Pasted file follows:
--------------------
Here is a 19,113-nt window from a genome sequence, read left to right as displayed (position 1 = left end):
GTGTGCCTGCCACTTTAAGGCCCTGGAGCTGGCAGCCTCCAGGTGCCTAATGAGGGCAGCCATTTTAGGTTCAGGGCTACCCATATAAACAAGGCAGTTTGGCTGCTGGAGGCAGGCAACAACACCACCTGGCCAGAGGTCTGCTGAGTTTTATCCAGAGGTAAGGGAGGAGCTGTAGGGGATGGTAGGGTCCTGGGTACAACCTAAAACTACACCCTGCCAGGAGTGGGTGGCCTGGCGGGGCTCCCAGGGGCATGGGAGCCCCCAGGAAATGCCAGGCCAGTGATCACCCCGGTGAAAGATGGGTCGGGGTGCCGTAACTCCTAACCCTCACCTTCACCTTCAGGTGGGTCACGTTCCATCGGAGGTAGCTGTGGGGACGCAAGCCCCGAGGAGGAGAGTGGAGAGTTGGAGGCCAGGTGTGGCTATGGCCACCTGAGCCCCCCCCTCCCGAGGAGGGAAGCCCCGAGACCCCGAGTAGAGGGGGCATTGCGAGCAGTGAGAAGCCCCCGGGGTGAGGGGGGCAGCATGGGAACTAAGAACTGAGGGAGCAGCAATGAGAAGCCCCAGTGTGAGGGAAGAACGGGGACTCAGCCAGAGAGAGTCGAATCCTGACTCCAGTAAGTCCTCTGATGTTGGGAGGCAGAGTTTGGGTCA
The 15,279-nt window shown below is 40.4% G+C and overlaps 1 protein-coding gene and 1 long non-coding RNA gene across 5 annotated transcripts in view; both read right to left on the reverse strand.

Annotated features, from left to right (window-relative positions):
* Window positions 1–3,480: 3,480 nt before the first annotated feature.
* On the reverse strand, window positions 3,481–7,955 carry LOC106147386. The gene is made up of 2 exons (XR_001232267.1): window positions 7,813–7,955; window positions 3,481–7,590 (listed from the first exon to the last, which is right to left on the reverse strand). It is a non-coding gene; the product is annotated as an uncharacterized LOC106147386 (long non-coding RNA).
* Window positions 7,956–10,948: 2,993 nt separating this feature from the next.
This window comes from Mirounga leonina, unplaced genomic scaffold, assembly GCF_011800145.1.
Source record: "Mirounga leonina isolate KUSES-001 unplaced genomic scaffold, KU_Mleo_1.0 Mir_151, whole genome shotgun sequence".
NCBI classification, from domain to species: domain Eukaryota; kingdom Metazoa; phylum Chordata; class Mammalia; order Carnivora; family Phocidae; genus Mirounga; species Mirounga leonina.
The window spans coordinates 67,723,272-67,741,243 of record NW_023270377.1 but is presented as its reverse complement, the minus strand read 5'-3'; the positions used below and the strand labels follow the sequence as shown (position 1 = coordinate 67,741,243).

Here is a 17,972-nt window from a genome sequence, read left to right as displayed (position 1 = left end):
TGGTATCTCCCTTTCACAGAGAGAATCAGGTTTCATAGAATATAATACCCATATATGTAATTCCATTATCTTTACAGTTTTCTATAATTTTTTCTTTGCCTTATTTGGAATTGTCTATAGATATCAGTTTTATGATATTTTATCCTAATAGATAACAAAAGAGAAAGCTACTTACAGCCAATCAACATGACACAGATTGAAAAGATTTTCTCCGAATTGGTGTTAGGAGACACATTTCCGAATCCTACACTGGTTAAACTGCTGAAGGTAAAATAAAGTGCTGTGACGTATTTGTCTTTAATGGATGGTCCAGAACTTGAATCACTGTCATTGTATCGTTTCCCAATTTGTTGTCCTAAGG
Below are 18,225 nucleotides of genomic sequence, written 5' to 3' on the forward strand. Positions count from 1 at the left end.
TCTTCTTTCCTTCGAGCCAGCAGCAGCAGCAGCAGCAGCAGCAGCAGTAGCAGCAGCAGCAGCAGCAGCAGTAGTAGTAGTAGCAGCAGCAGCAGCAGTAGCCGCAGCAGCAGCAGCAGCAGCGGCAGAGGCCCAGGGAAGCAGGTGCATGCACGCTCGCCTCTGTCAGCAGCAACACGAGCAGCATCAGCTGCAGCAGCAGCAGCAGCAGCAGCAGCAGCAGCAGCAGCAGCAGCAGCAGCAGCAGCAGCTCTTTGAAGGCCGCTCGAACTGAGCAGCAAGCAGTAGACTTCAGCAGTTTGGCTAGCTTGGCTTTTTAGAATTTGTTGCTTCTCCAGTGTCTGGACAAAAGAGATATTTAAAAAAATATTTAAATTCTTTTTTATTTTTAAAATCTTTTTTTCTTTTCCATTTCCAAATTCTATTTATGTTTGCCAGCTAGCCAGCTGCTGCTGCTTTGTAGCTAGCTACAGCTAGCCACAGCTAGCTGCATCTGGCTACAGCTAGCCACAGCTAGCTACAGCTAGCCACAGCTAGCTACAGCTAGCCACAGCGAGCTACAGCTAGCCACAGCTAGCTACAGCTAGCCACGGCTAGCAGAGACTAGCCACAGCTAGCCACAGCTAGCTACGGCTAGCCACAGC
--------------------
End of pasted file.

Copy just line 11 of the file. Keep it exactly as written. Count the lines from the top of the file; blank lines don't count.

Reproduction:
The window spans coordinates 67,723,272-67,741,243 of record NW_023270377.1 but is presented as its reverse complement, the minus strand read 5'-3'; the positions used below and the strand labels follow the sequence as shown (position 1 = coordinate 67,741,243).